J. B. Lightfoot, St. Paul's Letter to the Philippians, 1868

Lightfoot's observation from his classic commentary gives the primary justification for choosing this letter for an online course; it provides us a great lesson. And because of its brevity, it offers us an opportunity to understand more about Paul without loosing something of the man in the theological density of his longer letters such as Romans and Corinthians.

This course is primarily an inductive reading of Paul’s letter. Each Wednesday I’ll post a new lesson with several questions as a guide for your reading. Feel free to ask your own questions of the text. This is about discovery and self-learning, not in "getting the right answers" for me.

So that we can have some sense of community, I'll ask one Comment Question each week and encourage you to add your comments for others to read.

This week there are three links under the “Preparation” heading that will help you better contextualize Paul’s letter. Just click on the link and investigate what’s there. At the conclusion of this and the remaining lessons, I’ll also give you some other resources to consult if your time permits.

Thanks for joining this week’s study.

  • The Acts of the Apostles provides our only account of the founding of the church at Philippi. As preparation for today’s lesson, read Acts 16:6-40.
  • Here are a couple of maps to help you visualize the geography of Paul’s missionary activity: Map 1 and Map 2
  • Here is a brief look at ancient Philippi.

Let’s begin the textual portion of this week’s study by looking at the first section of the letter, the Greeting/Prayer of Thanksgiving in Philippians 1:1-11.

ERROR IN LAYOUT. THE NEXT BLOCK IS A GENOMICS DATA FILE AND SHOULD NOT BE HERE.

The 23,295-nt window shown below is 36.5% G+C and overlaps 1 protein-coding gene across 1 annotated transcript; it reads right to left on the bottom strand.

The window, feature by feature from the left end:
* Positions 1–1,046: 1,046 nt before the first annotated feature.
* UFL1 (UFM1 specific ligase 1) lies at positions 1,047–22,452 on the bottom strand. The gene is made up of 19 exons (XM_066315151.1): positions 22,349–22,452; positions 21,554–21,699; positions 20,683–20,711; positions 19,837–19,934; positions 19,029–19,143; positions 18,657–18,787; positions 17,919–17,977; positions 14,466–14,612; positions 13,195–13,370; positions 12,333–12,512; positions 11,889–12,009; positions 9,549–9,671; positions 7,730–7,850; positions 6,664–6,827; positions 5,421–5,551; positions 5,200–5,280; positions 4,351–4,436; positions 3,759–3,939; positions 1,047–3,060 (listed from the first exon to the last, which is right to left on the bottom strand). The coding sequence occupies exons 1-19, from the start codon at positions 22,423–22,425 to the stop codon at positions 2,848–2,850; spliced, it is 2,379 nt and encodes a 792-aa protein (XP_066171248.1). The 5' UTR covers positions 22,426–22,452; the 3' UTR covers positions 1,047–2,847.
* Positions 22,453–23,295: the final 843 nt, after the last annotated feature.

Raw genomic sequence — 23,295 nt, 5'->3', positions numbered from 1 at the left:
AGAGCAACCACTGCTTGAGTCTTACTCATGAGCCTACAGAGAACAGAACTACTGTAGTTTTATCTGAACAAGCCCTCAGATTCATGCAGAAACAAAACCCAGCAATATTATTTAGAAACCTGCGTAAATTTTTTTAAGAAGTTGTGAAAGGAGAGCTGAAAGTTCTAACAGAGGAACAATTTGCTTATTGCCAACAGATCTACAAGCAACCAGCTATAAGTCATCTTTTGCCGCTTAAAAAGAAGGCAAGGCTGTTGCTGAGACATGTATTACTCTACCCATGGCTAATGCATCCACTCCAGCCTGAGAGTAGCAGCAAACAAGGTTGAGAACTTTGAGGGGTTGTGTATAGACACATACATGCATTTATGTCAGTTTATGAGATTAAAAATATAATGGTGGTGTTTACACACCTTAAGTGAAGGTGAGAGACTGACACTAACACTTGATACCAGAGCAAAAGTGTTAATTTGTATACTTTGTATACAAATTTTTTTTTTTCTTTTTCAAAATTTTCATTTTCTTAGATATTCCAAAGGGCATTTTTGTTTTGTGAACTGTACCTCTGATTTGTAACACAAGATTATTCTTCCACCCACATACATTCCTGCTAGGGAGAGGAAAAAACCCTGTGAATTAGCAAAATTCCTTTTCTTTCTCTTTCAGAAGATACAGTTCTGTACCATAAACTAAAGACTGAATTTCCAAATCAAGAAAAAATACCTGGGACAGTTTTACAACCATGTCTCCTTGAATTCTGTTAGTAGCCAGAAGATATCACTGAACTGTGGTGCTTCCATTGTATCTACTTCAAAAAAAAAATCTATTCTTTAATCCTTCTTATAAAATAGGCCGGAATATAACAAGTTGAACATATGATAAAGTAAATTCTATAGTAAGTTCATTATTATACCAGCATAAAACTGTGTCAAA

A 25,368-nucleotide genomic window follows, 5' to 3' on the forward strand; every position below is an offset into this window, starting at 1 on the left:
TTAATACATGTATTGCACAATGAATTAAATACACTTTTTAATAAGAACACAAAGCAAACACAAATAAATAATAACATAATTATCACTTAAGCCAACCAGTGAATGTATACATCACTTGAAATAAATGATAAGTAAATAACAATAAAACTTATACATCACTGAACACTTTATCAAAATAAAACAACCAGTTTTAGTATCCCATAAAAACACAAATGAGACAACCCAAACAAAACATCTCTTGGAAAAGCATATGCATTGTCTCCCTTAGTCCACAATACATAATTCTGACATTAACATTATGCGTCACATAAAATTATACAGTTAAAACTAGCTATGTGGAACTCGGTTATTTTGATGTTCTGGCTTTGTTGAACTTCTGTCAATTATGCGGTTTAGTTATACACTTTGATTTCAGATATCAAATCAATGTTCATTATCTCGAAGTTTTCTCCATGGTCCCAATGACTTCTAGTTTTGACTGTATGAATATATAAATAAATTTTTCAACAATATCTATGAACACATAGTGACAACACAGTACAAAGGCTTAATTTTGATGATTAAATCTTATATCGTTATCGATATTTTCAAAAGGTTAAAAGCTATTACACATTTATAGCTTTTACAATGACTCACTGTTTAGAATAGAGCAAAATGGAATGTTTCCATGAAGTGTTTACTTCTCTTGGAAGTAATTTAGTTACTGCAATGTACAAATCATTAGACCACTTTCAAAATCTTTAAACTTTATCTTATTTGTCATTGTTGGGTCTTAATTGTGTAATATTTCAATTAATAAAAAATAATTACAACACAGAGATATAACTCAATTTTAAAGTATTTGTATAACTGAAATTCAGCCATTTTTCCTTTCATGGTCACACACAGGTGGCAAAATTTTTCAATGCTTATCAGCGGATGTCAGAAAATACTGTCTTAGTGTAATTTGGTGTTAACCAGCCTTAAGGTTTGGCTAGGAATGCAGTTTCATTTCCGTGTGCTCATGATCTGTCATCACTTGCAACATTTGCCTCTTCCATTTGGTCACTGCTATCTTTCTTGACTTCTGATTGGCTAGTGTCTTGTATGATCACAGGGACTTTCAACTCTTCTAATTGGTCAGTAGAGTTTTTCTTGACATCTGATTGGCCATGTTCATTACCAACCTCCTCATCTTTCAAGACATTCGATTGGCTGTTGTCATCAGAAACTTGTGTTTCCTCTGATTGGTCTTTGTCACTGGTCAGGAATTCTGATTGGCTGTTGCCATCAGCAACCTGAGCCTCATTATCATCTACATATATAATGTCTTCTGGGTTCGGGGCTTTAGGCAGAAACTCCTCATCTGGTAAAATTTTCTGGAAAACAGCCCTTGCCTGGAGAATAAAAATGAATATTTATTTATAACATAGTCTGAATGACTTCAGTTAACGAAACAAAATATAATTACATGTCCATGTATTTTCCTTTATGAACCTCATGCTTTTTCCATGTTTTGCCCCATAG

1. How does Paul identify himself in the greeting to the Philippians?
2. Compare how he identifies himself in the opening verses of Romans, Galatians, and both Corinthian letters and note how Philippians is different. What are some possible reasons for the difference?
3. How does Paul identify the recipients of his letter?
Prayer of Thanksgiving
4. Some scholars have noted that in other Pauline epistles, the thanksgiving section introduces the letter’s theme. If that is also true here, how would summarize the theme of Philippians?
5. What is Paul’s prayer for these Christians?
6. What does Paul mean by the “day of Christ”?

The second section that we’ll look at this week is Philippians 1:12- 26.
Paul's Situation
7. We know from several places that Paul is in prison when he writes this letter. How has his situation impacted the spread of the gospel?
8. What does Paul have to say about his rival missionaries?
9. Is Paul showing false bravado when assures the Philippians of his deliverance?
10. What is you sense of the danger that Paul is in?

Comment Question
In these two sections of the letter, what is Paul’ primary concern. Give several examples to support your answer.

Other Resources
If you have time, here is a short introduction to Philippians that provides information on dating, location, history, etc.

Monday, January 18, 2010

Qumran - Dead Sea Scrolls

Copyright 2007-2009 UCLA Qumran Visualization Project

It's been awhile since I've mentioned the Dead Sea Scrolls. They continue to rightfully occupy much scholarly attention.

The Virtual Qumran Project is a significant resource for understanding the Qumran community by "seeing" how it looked through scholarly reconstructions. To visit Virtual Qumran, click here.